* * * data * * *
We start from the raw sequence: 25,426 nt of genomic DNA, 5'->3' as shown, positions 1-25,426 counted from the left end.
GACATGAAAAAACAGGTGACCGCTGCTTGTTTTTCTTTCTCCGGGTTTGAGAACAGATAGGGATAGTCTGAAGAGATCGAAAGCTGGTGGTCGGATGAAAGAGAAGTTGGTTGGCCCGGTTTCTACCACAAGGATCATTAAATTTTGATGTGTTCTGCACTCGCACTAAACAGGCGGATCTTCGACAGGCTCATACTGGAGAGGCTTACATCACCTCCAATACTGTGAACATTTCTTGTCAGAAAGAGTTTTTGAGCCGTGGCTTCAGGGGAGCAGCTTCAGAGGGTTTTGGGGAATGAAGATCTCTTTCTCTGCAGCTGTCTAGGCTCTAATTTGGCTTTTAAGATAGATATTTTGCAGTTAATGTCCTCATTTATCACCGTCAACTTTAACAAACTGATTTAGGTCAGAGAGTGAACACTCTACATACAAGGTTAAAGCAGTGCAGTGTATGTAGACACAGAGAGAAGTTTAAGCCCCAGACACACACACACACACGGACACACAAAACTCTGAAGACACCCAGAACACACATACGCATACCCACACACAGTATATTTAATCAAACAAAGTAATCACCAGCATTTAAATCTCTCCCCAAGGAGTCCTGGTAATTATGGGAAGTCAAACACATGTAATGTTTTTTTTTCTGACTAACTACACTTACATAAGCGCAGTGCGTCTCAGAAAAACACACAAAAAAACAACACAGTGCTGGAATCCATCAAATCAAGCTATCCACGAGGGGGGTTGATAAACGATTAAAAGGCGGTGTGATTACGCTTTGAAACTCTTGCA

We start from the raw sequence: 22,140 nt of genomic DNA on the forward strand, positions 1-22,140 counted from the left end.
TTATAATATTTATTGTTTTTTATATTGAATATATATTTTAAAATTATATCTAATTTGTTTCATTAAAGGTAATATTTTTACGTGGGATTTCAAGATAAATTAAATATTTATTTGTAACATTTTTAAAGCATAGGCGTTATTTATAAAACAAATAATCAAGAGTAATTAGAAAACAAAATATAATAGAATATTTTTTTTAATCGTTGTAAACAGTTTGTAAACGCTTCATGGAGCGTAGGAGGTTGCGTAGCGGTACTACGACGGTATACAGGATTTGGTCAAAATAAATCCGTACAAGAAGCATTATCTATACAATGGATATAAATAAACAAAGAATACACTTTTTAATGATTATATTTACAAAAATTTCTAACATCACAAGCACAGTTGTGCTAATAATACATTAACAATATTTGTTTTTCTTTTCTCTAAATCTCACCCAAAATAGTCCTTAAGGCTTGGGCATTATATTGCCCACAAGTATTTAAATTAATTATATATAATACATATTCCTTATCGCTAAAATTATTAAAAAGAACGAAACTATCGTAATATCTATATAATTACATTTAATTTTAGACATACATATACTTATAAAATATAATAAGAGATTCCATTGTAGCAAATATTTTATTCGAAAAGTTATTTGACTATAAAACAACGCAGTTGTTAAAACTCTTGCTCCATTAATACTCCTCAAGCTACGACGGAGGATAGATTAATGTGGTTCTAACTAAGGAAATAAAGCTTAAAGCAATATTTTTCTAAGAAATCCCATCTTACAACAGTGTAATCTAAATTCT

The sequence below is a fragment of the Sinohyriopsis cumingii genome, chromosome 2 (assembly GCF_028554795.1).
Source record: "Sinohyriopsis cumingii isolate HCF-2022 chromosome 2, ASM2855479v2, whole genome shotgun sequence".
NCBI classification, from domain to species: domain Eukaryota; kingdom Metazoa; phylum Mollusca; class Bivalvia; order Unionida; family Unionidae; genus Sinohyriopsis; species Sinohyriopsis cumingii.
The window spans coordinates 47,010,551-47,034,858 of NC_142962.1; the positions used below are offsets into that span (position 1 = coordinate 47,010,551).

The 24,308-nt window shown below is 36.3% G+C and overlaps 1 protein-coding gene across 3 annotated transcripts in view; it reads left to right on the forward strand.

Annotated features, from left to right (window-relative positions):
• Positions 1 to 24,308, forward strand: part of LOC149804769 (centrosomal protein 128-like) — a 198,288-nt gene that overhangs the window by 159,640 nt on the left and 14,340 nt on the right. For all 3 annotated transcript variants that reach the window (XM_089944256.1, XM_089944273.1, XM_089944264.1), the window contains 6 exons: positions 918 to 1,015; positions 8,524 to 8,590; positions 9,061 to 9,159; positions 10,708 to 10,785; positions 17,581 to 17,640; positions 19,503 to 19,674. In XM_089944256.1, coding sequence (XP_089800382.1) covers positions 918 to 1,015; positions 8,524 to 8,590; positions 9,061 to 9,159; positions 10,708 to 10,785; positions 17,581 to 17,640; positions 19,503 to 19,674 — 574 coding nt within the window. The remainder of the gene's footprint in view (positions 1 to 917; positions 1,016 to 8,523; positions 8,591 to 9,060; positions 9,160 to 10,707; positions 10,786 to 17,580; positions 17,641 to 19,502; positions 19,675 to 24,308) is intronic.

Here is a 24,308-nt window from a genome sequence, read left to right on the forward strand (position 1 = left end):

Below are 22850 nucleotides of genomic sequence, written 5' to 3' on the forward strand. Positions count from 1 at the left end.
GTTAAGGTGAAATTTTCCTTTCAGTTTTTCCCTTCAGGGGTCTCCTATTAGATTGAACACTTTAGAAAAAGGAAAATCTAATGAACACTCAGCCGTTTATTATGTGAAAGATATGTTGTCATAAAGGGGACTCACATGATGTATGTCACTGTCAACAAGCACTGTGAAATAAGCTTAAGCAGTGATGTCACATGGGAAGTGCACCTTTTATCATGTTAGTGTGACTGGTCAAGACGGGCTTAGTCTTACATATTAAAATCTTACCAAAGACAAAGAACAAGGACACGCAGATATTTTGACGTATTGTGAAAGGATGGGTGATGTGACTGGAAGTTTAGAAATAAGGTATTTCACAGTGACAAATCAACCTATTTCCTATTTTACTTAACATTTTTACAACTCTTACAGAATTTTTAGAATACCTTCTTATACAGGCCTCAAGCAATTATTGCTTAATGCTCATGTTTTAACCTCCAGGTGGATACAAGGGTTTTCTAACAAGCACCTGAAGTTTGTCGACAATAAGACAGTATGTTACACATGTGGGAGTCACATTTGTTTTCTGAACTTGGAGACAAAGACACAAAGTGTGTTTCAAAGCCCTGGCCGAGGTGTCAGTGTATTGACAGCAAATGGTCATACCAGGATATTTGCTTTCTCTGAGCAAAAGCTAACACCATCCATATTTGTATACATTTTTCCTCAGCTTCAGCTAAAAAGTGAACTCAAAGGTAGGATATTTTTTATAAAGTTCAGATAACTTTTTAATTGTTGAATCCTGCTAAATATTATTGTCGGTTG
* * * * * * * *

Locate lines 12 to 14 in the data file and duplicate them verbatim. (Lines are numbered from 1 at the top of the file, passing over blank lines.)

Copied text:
Here is a 24,308-nt window from a genome sequence, read left to right on the forward strand (position 1 = left end):

Below are 22850 nucleotides of genomic sequence, written 5' to 3' on the forward strand. Positions count from 1 at the left end.
GTTAAGGTGAAATTTTCCTTTCAGTTTTTCCCTTCAGGGGTCTCCTATTAGATTGAACACTTTAGAAAAAGGAAAATCTAATGAACACTCAGCCGTTTATTATGTGAAAGATATGTTGTCATAAAGGGGACTCACATGATGTATGTCACTGTCAACAAGCACTGTGAAATAAGCTTAAGCAGTGATGTCACATGGGAAGTGCACCTTTTATCATGTTAGTGTGACTGGTCAAGACGGGCTTAGTCTTACATATTAAAATCTTACCAAAGACAAAGAACAAGGACACGCAGATATTTTGACGTATTGTGAAAGGATGGGTGATGTGACTGGAAGTTTAGAAATAAGGTATTTCACAGTGACAAATCAACCTATTTCCTATTTTACTTAACATTTTTACAACTCTTACAGAATTTTTAGAATACCTTCTTATACAGGCCTCAAGCAATTATTGCTTAATGCTCATGTTTTAACCTCCAGGTGGATACAAGGGTTTTCTAACAAGCACCTGAAGTTTGTCGACAATAAGACAGTATGTTACACATGTGGGAGTCACATTTGTTTTCTGAACTTGGAGACAAAGACACAAAGTGTGTTTCAAAGCCCTGGCCGAGGTGTCAGTGTATTGACAGCAAATGGTCATACCAGGATATTTGCTTTCTCTGAGCAAAAGCTAACACCATCCATATTTGTATACATTTTTCCTCAGCTTCAGCTAAAAAGTGAACTCAAAGGTAGGATATTTTTTATAAAGTTCAGATAACTTTTTAATTGTTGAATCCTGCTAAATATTATTGTCGGTTG